Cut 24 slots in all four corners of one of your 3/8′′ plywood pieces to accommodate for the table legs. A jigsaw was used, although a handsaw would suffice. Repeat with the remaining 3/4-inch wooden piece.

Back view of plywood bench.

The underside of your work surface will be secured with this piece of plywood. This “torsion box” design may seem strange, but it will increase the stiffness of your work surface even more. As with the 3/4′′ plywood, glue and screw.

Rotary wheel is attached at corner of bench.

Screw those caster supports between the table legs while it’s upside-down, and then secure the casters in place. These supports are necessary since the caster would otherwise just be sitting on end-grain, resulting in a weak joint.

Electric extension is attached at the side of bench.

Turn the bench right-side up and glue and screw the 3/4-inch plywood shelf in place. Finally, attach the power strip to the underside of the overhang. This will protect the strip from sawdust, paint, oil, and other contaminants.


You’ve just completed making a tough workbench, so take a step back and admire your work. Feel the sturdy work surface that won’t bounce while you’re hammering together anything. Move your workstation around the room by unlocking the casters. Install a battery charger on the power strip’s handy location. Most importantly, brag to your pals.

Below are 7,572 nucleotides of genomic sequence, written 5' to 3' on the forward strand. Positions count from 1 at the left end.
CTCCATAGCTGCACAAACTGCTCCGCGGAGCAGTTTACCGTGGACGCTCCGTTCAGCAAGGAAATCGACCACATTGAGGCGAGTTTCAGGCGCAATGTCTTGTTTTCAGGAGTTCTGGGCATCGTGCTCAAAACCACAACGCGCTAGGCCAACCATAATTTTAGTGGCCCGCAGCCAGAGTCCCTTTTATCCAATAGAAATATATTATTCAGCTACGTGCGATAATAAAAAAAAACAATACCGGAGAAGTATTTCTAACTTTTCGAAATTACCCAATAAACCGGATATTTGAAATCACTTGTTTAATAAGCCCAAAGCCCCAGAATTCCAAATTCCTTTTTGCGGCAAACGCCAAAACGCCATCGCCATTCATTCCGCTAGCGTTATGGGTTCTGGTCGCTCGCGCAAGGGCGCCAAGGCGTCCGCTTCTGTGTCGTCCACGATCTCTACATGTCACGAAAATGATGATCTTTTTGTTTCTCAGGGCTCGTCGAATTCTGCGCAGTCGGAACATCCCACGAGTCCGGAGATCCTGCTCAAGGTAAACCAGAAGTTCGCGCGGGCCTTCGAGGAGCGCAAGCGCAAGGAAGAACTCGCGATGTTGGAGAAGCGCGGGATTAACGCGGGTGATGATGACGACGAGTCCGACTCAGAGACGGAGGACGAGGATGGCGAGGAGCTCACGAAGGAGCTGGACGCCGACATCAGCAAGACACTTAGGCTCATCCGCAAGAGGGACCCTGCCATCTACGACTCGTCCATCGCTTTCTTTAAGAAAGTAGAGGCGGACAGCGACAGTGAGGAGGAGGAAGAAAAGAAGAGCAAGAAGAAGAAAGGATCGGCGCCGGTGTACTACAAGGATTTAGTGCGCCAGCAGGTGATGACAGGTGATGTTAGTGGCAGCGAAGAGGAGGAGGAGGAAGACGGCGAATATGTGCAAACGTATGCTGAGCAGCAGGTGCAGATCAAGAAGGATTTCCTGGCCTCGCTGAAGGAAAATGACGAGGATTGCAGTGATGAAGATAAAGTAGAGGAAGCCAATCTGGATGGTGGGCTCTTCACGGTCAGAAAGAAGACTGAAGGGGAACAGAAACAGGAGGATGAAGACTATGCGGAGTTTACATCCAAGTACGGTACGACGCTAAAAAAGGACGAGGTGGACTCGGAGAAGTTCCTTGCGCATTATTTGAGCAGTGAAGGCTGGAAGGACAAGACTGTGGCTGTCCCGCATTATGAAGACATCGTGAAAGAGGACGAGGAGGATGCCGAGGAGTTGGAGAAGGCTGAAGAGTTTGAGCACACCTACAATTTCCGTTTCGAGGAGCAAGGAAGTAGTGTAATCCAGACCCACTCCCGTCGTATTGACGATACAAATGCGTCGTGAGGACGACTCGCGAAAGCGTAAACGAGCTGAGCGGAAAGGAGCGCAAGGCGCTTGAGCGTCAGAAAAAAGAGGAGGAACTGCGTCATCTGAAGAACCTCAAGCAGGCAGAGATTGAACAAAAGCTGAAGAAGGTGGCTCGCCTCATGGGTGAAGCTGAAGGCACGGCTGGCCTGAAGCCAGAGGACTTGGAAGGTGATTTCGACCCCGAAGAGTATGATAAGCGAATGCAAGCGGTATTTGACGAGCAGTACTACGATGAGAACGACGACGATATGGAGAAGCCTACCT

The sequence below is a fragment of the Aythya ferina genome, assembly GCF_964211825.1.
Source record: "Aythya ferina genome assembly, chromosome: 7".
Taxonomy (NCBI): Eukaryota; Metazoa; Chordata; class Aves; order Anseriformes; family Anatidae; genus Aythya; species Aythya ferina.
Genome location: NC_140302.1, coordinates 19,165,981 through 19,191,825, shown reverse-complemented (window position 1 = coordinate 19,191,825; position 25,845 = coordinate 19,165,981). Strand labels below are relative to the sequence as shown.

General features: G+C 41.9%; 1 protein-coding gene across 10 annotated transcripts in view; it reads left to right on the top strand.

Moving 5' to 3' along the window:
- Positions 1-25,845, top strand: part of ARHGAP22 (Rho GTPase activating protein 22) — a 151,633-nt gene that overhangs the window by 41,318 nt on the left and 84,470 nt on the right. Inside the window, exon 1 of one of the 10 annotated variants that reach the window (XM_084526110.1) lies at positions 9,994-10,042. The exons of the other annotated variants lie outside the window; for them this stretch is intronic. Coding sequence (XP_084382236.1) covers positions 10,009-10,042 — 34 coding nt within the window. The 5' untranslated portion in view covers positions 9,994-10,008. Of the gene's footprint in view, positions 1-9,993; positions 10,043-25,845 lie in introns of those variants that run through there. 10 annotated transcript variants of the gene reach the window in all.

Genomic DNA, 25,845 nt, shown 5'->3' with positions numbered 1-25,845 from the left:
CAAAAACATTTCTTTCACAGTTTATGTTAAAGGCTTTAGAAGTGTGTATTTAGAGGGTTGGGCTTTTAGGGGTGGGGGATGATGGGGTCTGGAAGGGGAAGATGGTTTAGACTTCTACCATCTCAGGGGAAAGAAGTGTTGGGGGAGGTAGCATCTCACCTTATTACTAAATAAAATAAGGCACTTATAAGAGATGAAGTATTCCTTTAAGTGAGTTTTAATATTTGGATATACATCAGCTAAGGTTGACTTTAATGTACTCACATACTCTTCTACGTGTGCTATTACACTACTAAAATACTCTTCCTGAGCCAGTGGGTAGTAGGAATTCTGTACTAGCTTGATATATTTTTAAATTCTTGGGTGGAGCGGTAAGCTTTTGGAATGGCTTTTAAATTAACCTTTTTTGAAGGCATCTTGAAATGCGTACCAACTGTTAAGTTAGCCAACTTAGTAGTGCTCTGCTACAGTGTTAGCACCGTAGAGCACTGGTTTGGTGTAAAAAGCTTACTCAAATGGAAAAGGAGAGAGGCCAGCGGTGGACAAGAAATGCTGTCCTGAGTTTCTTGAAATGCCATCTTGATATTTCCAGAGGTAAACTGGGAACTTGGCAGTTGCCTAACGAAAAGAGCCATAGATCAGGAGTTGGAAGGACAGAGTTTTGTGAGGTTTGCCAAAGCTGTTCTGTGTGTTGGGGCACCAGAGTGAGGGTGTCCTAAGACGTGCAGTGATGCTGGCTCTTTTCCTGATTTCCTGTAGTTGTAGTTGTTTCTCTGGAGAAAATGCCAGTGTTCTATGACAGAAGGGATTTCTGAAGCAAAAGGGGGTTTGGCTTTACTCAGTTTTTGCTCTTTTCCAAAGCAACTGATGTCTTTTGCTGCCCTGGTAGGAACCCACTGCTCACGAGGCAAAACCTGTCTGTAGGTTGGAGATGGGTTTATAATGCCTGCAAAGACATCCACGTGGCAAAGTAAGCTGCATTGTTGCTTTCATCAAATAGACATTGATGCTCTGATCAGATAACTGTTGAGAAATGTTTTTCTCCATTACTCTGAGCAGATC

Homemade plywood bench.

Bench with electric extension.

Side view of homemade plywood bench.

You’ve just completed making a tough workbench, so take a step back and admire your work. Feel the sturdy work surface that won’t bounce while you’re hammering together anything. Move your workstation around the room by unlocking the casters. Install a battery charger on the power strip’s handy location. Most importantly, brag to your pals.

One Project Closer’s principal editor is Ethan Hagan. He spends the majority of his days observing real contractors on genuine construction sites and the majority of his evenings writing about it. Check out their newest “Pro-Follows,” or full, professional instructions on topics like How to Build a Shed and How to Build a Deck, to see what I mean. Sign up for OPC email updates if you’re interested in learning from and engaging with professional contractors.



A work bench is a tool for doing tasks that require more than one person. This article will teach you how to build a solid workbench.